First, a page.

Being Friends with Subordinates

Conventional management wisdom warns executives against becoming friends with their subordinates.  The primary concerns expressed in this admonition are:  (1) causing the appearance of favoritism and, (2) a possible reluctance to discipline friends.

If you can manage these two concerns, there is no reason why you can't become friends -- even best friends --  with some of your subordinates.

Life is too short to spend 50+ hours a week standing aloof from people you actually like! 

Let's explore each concern one at a time, and I'll advise you how to manage them. 

I've previously blogged on the subject of "fairness" and the perceptions of subordinates.  Human beings seem to have a finely-tuned sensitivity to anything they perceive as "unequal" or "unfair," particularly in the behavior of those in positions of authority.  This capability is great at identifying unequal treatment, and usually interprets anyone getting anything "better" as example of "unfairness."

I'll argue that under this expectation, every supervisor or manager is going to be seen by at least one person working for them as "unfair."  Expectations for "equal treatment" inherent in the perception are virtually impossible to achieve by real human beings.  Sometimes being seen as "unfair" is simply unavoidable, and dealing with that perception is a regular part of the manager's task.

Favoritism occurs when the manager consistently seems to provide beneficial, unequal treatment to one subordinate.  While being perceived as "unfair" may be inevitable, showing favoritism is not.  The trick to avoiding this perception is to "spread around" the "unequal treatment."  Make sure when you treat subordinates unequally, everyone at some point gets a share of the benefits.

If you are friends with a particular employee, you won't be able to hide that fact from the balance of your subordinates.  People will be particularly attentive to how you treat this friend.  To prevent accusations of favoritism, you simply must dole out fewer "unequal benefits" to your friends than you do to the others.  You can address this with the friend directly, explaining how important it is for you to be attentive to this issue.  You have to expect MORE understanding and "give" friend, than you would an average subordinate.  If the employee is truly a friend, they will understand.  If not, they are unworthy of your friendship.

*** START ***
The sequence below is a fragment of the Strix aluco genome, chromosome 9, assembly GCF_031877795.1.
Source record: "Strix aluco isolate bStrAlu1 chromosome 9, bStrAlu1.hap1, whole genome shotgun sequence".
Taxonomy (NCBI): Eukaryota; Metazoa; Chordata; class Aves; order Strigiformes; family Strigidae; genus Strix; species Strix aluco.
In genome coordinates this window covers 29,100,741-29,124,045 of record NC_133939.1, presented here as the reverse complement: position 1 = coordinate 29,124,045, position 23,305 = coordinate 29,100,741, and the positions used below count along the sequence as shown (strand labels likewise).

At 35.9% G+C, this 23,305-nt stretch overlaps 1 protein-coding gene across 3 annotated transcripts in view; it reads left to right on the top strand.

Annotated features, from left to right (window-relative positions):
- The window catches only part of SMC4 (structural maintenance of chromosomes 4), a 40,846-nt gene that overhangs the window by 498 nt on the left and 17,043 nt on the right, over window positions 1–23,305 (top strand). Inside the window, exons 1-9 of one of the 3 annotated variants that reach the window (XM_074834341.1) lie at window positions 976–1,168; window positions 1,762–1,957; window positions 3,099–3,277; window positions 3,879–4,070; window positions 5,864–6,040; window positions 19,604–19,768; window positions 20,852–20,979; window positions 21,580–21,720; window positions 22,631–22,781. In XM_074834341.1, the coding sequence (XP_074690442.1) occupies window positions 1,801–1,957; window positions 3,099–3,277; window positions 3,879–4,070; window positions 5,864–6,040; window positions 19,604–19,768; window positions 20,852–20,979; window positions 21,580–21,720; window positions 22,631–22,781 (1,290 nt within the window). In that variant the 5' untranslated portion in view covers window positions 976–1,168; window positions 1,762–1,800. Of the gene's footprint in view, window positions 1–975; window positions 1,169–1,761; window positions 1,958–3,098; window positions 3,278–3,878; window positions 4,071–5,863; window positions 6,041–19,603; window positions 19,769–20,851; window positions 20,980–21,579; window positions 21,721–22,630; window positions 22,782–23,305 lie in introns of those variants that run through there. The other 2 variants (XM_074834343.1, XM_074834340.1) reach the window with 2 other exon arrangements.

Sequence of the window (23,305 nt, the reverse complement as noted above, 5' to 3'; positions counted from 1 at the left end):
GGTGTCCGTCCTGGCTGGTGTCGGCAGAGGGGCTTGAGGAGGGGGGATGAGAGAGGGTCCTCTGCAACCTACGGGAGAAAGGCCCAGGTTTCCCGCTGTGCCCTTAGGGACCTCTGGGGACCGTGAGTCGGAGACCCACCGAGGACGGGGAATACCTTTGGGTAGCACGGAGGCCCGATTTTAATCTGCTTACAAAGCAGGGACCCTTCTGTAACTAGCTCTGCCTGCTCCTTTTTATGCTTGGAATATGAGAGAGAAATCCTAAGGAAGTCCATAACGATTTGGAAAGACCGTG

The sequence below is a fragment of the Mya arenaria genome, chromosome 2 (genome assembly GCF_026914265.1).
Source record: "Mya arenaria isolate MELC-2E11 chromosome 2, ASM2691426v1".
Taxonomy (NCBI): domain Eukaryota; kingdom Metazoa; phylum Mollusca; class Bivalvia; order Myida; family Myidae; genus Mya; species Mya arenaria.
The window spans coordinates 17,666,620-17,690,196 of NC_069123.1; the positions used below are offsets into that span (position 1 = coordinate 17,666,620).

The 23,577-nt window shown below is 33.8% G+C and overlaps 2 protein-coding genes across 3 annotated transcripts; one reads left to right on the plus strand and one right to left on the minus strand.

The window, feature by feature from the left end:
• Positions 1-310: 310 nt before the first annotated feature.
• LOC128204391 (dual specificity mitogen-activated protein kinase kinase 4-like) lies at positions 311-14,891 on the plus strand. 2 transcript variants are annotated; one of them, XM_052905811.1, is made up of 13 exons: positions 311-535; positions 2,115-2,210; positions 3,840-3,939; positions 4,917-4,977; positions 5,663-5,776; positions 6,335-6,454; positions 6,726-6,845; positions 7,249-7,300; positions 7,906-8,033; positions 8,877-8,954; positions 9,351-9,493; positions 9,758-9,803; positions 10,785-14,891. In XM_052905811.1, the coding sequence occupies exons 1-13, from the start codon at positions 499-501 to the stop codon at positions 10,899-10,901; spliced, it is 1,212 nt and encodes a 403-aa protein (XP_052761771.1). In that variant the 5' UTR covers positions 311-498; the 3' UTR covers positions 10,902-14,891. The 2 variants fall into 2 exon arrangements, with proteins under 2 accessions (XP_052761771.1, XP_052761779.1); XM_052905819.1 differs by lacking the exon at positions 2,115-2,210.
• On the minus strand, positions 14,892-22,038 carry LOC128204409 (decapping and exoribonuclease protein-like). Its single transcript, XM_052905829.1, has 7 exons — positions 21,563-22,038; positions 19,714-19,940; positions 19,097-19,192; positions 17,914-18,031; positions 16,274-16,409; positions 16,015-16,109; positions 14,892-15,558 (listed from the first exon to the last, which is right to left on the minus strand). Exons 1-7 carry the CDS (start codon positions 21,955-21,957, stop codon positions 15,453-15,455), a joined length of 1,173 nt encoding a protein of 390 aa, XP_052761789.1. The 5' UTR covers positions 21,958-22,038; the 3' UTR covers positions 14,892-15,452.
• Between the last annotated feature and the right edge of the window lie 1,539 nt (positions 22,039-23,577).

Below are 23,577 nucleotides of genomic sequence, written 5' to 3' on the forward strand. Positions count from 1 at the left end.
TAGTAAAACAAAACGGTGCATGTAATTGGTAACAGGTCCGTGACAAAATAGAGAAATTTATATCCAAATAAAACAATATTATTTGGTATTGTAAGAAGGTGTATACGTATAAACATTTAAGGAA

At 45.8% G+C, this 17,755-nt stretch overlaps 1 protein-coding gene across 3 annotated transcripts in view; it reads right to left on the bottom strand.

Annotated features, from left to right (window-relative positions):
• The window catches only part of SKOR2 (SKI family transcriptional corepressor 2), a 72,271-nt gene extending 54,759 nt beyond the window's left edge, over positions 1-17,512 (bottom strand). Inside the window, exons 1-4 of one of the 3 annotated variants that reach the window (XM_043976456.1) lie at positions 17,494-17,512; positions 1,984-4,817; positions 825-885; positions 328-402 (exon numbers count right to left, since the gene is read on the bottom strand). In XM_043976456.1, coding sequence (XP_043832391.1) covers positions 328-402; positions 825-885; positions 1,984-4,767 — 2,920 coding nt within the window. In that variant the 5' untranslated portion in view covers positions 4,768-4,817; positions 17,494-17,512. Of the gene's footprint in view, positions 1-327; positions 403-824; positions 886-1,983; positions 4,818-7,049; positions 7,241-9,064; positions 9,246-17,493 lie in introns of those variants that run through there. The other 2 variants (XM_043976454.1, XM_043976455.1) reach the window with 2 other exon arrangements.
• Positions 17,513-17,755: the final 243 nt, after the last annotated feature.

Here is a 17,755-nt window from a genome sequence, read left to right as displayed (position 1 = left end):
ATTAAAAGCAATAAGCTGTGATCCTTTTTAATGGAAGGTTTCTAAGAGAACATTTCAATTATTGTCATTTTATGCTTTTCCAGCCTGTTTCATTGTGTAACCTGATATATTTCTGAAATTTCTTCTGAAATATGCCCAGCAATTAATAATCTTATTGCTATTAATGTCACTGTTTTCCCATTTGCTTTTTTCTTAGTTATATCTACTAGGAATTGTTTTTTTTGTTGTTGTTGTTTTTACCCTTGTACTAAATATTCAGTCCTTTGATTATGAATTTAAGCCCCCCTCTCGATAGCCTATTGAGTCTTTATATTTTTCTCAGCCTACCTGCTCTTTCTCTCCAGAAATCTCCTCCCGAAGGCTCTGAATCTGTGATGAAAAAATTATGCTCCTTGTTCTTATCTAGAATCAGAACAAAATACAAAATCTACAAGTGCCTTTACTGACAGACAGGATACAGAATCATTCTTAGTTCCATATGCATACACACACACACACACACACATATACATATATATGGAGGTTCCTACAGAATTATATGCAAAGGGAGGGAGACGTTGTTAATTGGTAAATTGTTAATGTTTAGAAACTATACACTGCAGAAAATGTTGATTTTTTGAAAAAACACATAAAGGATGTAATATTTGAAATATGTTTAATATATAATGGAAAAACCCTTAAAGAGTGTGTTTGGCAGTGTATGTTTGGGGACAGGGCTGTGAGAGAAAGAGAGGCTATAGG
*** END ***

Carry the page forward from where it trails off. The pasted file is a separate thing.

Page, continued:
In many private companies, a son or daughter of the owner is involved in the business.  If there is sensitivity over a friend, it is double for a child.  Yet, this relationship doesn't seem to cause problems as long as the owner clearly expects more performance and provides less "unequal benefit" to the child, than from others.

If it can work there, you can make it work for your personal friendships. 

On the second point -- offering the difficulty of disciplining (or even firing) a friend as a reason to avoid friendships, doesn't make sense to me based on my personal experiences.  I believe this objection is more of a theoretical argument than one born out through examples.  I've always had friends among my subordinates, and have never had any issues in disciplining them, or even firing them, when circumstances warrant.  In fact, it has often actually made the situation easier on both of us, because it allows me to level with the employee to a degree I wouldn't have felt comfortable doing if I was intentionally keeping distance between us. 

In one instance, I had a subordinate-friend who was responsible for a particularly troublesome remote site.  He decided to stick by a manager for that site who ultimately failed.  Because of my close relationship with my subordinate, I was able to warn him that he was putting his own future on the line by continuing to maintain his confidence in the manager.  Yet he stubbornly continued to do so.  When ultimately forced to fire the manager, I ended up demoting my subordinate as well.  While he wasn't happy about the situation, our ongoing dialog on the subject made the reassignment easier for both of us to manage.